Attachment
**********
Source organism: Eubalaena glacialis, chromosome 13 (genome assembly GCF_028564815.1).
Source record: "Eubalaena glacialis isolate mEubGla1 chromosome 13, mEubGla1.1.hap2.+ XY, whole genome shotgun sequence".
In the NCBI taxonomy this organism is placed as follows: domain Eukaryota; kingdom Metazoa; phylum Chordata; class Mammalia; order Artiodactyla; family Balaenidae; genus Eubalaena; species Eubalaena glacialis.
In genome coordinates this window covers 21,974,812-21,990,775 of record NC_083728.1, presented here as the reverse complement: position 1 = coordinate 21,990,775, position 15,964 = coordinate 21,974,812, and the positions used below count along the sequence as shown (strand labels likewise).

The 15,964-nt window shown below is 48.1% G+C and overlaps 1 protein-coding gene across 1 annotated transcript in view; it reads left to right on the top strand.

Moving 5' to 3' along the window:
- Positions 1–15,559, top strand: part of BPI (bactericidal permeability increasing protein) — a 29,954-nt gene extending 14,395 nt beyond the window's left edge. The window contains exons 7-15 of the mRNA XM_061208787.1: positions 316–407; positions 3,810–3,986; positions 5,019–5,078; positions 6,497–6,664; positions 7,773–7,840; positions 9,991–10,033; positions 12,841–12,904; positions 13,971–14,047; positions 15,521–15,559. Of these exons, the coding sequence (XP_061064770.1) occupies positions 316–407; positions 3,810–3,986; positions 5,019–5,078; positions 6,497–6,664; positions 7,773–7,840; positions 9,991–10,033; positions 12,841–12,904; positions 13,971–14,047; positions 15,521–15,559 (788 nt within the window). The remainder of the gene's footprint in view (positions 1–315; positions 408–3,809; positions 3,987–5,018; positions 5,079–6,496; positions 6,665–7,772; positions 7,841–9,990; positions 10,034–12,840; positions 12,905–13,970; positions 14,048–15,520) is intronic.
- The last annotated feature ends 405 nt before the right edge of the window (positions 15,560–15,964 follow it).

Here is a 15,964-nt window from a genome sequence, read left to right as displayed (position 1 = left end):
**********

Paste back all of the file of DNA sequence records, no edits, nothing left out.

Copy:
Source organism: Eubalaena glacialis, chromosome 13 (genome assembly GCF_028564815.1).
Source record: "Eubalaena glacialis isolate mEubGla1 chromosome 13, mEubGla1.1.hap2.+ XY, whole genome shotgun sequence".
In the NCBI taxonomy this organism is placed as follows: domain Eukaryota; kingdom Metazoa; phylum Chordata; class Mammalia; order Artiodactyla; family Balaenidae; genus Eubalaena; species Eubalaena glacialis.
In genome coordinates this window covers 21,974,812-21,990,775 of record NC_083728.1, presented here as the reverse complement: position 1 = coordinate 21,990,775, position 15,964 = coordinate 21,974,812, and the positions used below count along the sequence as shown (strand labels likewise).

The 15,964-nt window shown below is 48.1% G+C and overlaps 1 protein-coding gene across 1 annotated transcript in view; it reads left to right on the top strand.

Moving 5' to 3' along the window:
- Positions 1–15,559, top strand: part of BPI (bactericidal permeability increasing protein) — a 29,954-nt gene extending 14,395 nt beyond the window's left edge. The window contains exons 7-15 of the mRNA XM_061208787.1: positions 316–407; positions 3,810–3,986; positions 5,019–5,078; positions 6,497–6,664; positions 7,773–7,840; positions 9,991–10,033; positions 12,841–12,904; positions 13,971–14,047; positions 15,521–15,559. Of these exons, the coding sequence (XP_061064770.1) occupies positions 316–407; positions 3,810–3,986; positions 5,019–5,078; positions 6,497–6,664; positions 7,773–7,840; positions 9,991–10,033; positions 12,841–12,904; positions 13,971–14,047; positions 15,521–15,559 (788 nt within the window). The remainder of the gene's footprint in view (positions 1–315; positions 408–3,809; positions 3,987–5,018; positions 5,079–6,496; positions 6,665–7,772; positions 7,841–9,990; positions 10,034–12,840; positions 12,905–13,970; positions 14,048–15,520) is intronic.
- The last annotated feature ends 405 nt before the right edge of the window (positions 15,560–15,964 follow it).

Here is a 15,964-nt window from a genome sequence, read left to right as displayed (position 1 = left end):